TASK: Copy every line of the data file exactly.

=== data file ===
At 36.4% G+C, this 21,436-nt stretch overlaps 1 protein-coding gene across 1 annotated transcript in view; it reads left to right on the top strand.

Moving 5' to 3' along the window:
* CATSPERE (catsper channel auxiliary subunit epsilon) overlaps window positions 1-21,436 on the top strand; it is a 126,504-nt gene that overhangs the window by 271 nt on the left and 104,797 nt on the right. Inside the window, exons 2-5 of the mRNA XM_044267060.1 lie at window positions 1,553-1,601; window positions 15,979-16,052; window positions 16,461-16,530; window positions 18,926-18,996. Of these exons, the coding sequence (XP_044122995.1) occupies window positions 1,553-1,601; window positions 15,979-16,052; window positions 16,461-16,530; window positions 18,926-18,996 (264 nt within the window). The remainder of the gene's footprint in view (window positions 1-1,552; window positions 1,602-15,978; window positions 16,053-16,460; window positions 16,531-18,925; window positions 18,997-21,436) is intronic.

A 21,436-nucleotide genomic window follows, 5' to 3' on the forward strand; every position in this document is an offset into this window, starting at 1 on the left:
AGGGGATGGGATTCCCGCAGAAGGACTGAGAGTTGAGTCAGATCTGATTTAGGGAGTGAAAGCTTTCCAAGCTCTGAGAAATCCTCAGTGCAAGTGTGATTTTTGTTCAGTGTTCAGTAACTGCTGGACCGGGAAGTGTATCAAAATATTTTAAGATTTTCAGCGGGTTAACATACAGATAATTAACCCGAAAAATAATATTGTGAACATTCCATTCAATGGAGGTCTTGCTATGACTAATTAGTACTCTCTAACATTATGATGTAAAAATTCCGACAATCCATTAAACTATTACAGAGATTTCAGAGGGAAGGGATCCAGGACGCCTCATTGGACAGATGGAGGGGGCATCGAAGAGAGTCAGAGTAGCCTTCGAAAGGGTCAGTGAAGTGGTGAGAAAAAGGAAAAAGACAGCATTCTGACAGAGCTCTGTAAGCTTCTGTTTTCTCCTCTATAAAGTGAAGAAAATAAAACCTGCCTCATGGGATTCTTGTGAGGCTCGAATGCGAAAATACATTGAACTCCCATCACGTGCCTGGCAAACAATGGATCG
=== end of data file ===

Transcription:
At 36.4% G+C, this 21,436-nt stretch overlaps 1 protein-coding gene across 1 annotated transcript in view; it reads left to right on the top strand.

Moving 5' to 3' along the window:
* CATSPERE (catsper channel auxiliary subunit epsilon) overlaps window positions 1-21,436 on the top strand; it is a 126,504-nt gene that overhangs the window by 271 nt on the left and 104,797 nt on the right. Inside the window, exons 2-5 of the mRNA XM_044267060.1 lie at window positions 1,553-1,601; window positions 15,979-16,052; window positions 16,461-16,530; window positions 18,926-18,996. Of these exons, the coding sequence (XP_044122995.1) occupies window positions 1,553-1,601; window positions 15,979-16,052; window positions 16,461-16,530; window positions 18,926-18,996 (264 nt within the window). The remainder of the gene's footprint in view (window positions 1-1,552; window positions 1,602-15,978; window positions 16,053-16,460; window positions 16,531-18,925; window positions 18,997-21,436) is intronic.

A 21,436-nucleotide genomic window follows, 5' to 3' on the forward strand; every position in this document is an offset into this window, starting at 1 on the left:
AGGGGATGGGATTCCCGCAGAAGGACTGAGAGTTGAGTCAGATCTGATTTAGGGAGTGAAAGCTTTCCAAGCTCTGAGAAATCCTCAGTGCAAGTGTGATTTTTGTTCAGTGTTCAGTAACTGCTGGACCGGGAAGTGTATCAAAATATTTTAAGATTTTCAGCGGGTTAACATACAGATAATTAACCCGAAAAATAATATTGTGAACATTCCATTCAATGGAGGTCTTGCTATGACTAATTAGTACTCTCTAACATTATGATGTAAAAATTCCGACAATCCATTAAACTATTACAGAGATTTCAGAGGGAAGGGATCCAGGACGCCTCATTGGACAGATGGAGGGGGCATCGAAGAGAGTCAGAGTAGCCTTCGAAAGGGTCAGTGAAGTGGTGAGAAAAAGGAAAAAGACAGCATTCTGACAGAGCTCTGTAAGCTTCTGTTTTCTCCTCTATAAAGTGAAGAAAATAAAACCTGCCTCATGGGATTCTTGTGAGGCTCGAATGCGAAAATACATTGAACTCCCATCACGTGCCTGGCAAACAATGGATCG